Published by Little Brown on Feb. 3, 2015
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Confession: I have a thing for weird medical history. It started with Mary Roach’s Bonk: The Curious Coupling of Science and Sex and has deepened over the last year as I have listened to the Sawbones podcast, a marital tour of misguided medicine. It’s so much fun to learn about the bizarre fumblings of people who were SUPER wrong about how our bodies work, and then to see how we gradually began to get things right. When I saw The Man Who Touched His Own Heart: True Tales of Science, Surgery, and Mystery by Rob Dunn in the Little, Brown catalogue, I basically squealed in delight. I just finished reading it a few days ago, and it was everything I hoped it would be.
The Man Who Touched His Own Heart explores the history of the human heart and our struggle to learn its secrets. Beginning with ancient Egypt and the Roman Empire, this book moves through Galen’s discoveries in first century Turkey, the loss of knowledge during the Dark Ages, and the advances in understanding from da Vinci to the present day. The story of the heart is full of missteps leading to tiny advances, and finally, giant leaps.
Much of the book focuses on discoveries made after 1896, when the first, primitive heart surgery was performed in the wake of a bar fight. (A glamorous start for cardiology, right?) During the 20th century, a surgery that had once been unthinkable became commonplace and even routine as doctors and scientists learned more about the heart and developed procedures and technology to repair broken hearts, including the heart lung machine, pacemakers, transplants, angioplasty, stents, and more.
Perhaps most fascinating to me were the chapters focusing on recent and contemporary research into heart disease. Atherosclerosis is a major problem among humans who live long enough for it to occur, and scientists are turning to evolutionary biology to learn how we developed this disease and how we can combat it in the future. It’s incredible to learn just how much we still don’t know about one of our most vital organs, and the glimpses into our evolutionary past sparked my imagination and made me crave more information.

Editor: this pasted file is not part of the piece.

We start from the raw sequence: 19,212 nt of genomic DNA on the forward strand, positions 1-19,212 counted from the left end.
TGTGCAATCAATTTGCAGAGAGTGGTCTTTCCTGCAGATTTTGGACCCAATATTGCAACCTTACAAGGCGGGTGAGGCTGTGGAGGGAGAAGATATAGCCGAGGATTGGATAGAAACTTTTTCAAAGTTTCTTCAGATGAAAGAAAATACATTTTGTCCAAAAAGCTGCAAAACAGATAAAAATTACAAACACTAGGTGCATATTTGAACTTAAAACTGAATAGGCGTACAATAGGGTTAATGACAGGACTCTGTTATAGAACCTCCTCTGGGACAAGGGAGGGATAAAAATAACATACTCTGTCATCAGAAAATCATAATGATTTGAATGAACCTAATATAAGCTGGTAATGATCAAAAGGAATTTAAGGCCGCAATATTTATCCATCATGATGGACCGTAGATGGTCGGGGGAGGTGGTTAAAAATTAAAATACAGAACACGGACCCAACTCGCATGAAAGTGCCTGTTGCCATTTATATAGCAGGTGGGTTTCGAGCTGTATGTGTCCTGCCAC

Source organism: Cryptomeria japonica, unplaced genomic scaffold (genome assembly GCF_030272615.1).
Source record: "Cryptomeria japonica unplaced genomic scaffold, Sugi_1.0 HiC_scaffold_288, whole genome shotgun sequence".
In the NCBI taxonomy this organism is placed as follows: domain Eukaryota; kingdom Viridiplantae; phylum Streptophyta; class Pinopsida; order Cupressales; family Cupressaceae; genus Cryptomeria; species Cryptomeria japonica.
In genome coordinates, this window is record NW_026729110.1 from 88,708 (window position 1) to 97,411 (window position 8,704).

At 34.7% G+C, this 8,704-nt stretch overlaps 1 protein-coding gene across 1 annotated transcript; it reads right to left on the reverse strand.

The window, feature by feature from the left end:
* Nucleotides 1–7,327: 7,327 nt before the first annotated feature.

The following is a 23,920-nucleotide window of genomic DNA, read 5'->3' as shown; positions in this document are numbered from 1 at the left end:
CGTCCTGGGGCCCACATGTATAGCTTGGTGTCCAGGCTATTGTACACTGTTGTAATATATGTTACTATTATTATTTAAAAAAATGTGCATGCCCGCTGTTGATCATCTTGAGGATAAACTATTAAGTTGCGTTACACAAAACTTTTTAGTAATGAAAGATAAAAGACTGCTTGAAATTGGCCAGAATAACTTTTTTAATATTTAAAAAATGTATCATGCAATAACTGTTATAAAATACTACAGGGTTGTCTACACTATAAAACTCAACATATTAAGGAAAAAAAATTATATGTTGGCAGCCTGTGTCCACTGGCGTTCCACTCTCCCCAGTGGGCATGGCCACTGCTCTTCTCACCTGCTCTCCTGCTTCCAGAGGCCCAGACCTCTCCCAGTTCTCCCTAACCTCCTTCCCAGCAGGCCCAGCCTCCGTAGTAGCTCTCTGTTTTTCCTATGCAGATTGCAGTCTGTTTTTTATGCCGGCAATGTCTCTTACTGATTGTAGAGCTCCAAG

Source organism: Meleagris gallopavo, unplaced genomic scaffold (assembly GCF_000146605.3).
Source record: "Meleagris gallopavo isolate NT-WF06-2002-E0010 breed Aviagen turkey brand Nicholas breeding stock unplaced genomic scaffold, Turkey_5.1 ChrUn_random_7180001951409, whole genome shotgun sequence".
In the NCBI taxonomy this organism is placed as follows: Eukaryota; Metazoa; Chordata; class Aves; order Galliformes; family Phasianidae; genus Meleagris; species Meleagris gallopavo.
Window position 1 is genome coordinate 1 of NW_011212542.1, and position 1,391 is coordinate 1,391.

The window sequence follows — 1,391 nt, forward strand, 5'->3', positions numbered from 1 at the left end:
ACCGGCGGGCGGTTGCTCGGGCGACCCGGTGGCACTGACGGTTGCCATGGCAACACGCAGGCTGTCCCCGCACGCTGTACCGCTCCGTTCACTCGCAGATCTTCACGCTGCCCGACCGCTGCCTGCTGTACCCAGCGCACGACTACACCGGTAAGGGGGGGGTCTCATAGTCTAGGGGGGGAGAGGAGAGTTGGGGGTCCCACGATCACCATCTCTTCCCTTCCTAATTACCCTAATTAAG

I really enjoyed this book, and I came away with it with some great “hey, did you know?” facts for dinner parties. (Ha! As if I go to dinner parties. But if I did, I would totally bust out these gems during lulls in the conversation.) Did you know that all mammals have roughly one billion heartbeats during their lifetimes, but that modern science has earned humans an extra 1.5 billion heartbeats? Or that cannibals have a lower risk of atherosclerosis? Or why high cholesterol is a problem for humans but not for chimps? The Man Who Touched His Own Heart is an excellent overview of our pursuit to understand the heart, chock full of interesting facts.
If this book interests you, I highly recommend also listening to the Sawbones podcast. Dr. Sydnee McElroy and her husband Justin (also of the My Brother, My Brother, and Me podcast) take listeners on a tour of “all the dumb, bad, gross, weird, and wrong ways we’ve tried to fix people.” Each 30-40 minute episode deals with a different medical condition or treatment in a way that is both informational and hilarious.
Sydnee and Justin recently did an episode about blood transfusions, which ties in well with The Man Who Touched His Own Heart. Other standout episodes include “The Goat Testicle Solution,” which explores John R. Brinkley’s infamous attempts to use xenotransplantation of goat testicles to cure male impotence; “Cholera,” which is every bit as gross as you might guess; and “Pregnancy Tests,” which looks at the most bizarre ways people have tried to predict pregnancy through the ages. The smart doctor wife and the goofy husband make a great team with fantastic chemistry, and they are as entertaining as they are educational.
Do you have a soft spot for weird medical history? How do you get your fix?
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